For example, I used the 4D activation plays for my session at the 2024 B2BMX conference to create 26 sales opportunities. Three hundred forty-eight people registered for my session. In the event app, you could see their company, title, and the sessions they attended. So, my entire data set was present within the app, which informed the participants I targeted.

#2. Distribution

In this stage, you define the strategies, tactics, and channels you’d use to disseminate the data compiled in the previous stage to your target audience. 

This involves selecting the most appropriate channels and deploying tactics that align with the preferences and behaviors of the target accounts. 

Whether through digital platforms, email campaigns, social media, calls, or other avenues, your distribution strategies should aim to reach prospects where they are most receptive to your message.

For the #B2BMX event, I also connected with everyone on the event app and sent a message based on who attended my session and had the right title. Once someone accepted my connection to the app, I followed up with a LinkedIn connection request for distribution channels.

#3. Destination

The destination stage outlines the specific places the distribution efforts aim to guide prospects toward. 

This could encompass various assets or locations such as ABM landing pages, content, specific conversion points, physical location, or any desired landing spot. You facilitate engagement, interaction, and conversion by strategically directing prospects to these destinations. This ensures that every touchpoint contributes meaningfully to the account progression journey.

In practice, the message I sent to my event attendees was a thank you for attending and offered time to connect 1:1 during the conference if they wanted more specific advice. Then, I provided my calendar link as a destination if they wanted to connect 1:1 after the conference.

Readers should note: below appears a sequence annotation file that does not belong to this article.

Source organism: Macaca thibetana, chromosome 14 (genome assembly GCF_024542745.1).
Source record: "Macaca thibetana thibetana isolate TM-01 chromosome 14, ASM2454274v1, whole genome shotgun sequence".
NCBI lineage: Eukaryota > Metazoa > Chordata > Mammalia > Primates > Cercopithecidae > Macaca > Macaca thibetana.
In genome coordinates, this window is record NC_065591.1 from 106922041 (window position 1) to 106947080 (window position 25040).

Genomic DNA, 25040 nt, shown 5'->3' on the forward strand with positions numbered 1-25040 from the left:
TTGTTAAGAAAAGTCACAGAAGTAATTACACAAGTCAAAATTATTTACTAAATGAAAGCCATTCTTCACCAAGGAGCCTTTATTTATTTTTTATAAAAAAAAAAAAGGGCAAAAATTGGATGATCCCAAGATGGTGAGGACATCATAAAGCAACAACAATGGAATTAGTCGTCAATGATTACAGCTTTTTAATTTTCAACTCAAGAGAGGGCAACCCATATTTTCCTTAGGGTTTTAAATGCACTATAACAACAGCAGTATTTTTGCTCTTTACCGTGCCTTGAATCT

#4. Direction

This stage outlines and establishes clear conversion points or paths to track and guide targets within the activation play.

This could involve implementing forms, calls-to-action, demos, or other engagement triggers to facilitate seamless progression through the buyer's journey. 

By providing clear direction and pathways, you enhance visibility into prospect behavior and effectively optimize efforts toward achieving desired outcomes.

In my case, I looked at the number of meetings scheduled to determine if these accounts were moving toward becoming customers. We scheduled more than 26 conversations. But out of our conversations, 26 said, “I'd love to explore working with you and learning more.”

Actioning the ABM Playbook

how it works infographic

Activation plays can be this simple in practice, so we advocate starting with them. 

If you’re wondering where to start, I recommend starting with a closed-lost campaign. 

These prospects know the problem and that you’re a solution. They likely didn’t move forward because of an objection you should hopefully know. On top of that, you also already know the buying committee, so you know who to go after and why they were looking for a solution in the first place. 

When you combine all this information, closed-lost is where you have the best data on these accounts. Plus, you have no risk with closed lost leads. They already said no; the worst they can do is say no again. 

Kickstart Your ABM Program With Scrappy ABM Playbook 

Scrappy ABM creates a framework that simplifies building an ABM program with limited resources. It involves:

  1. Building a list of target accounts and persona. 
  2. Identifying triggers that show when your accounts move from one stage to the next. 
  3. Creating personalized messaging that matches the target’s pain point.
  4. Selecting channels to distribute your content to your target audience.
  5. Choosing where to push prospects to, e.g., product-specific landing pages.
  6. Directing them toward your desired outcome (conversion).

You can start at any point, depending on your organization. Plus, it doesn’t take a long time to build. 

If you need expert guidance on your scrappy ABM journey, contact Scrappy ABM or download the Scrappy ABM playbook. And if you’re looking for more resources on ABM, be sure to subscribe to The CMO’s newsletter for marketing leaders for more ABM expert insights.

Dozie Anyaegbunam
By Dozie Anyaegbunam

Dozie Anyaegbunam is the Senior Editor of The CMO, digital marketing firepower for SaaS pioneers. He's a marketing strategist with years of experience in Marketing, Communications, Ecommerce, and SEO. And has worked across verticals ranging from software to edu-tech, apparel, and F&B, leading teams at B2B SaaS startups, global multinationals, and the public sector. He’s the Founder & Host of The Newcomer’s Podcast featuring immigrants and their stories of moving to a new country, and he’s currently producing a documentary on the immigrant’s experience.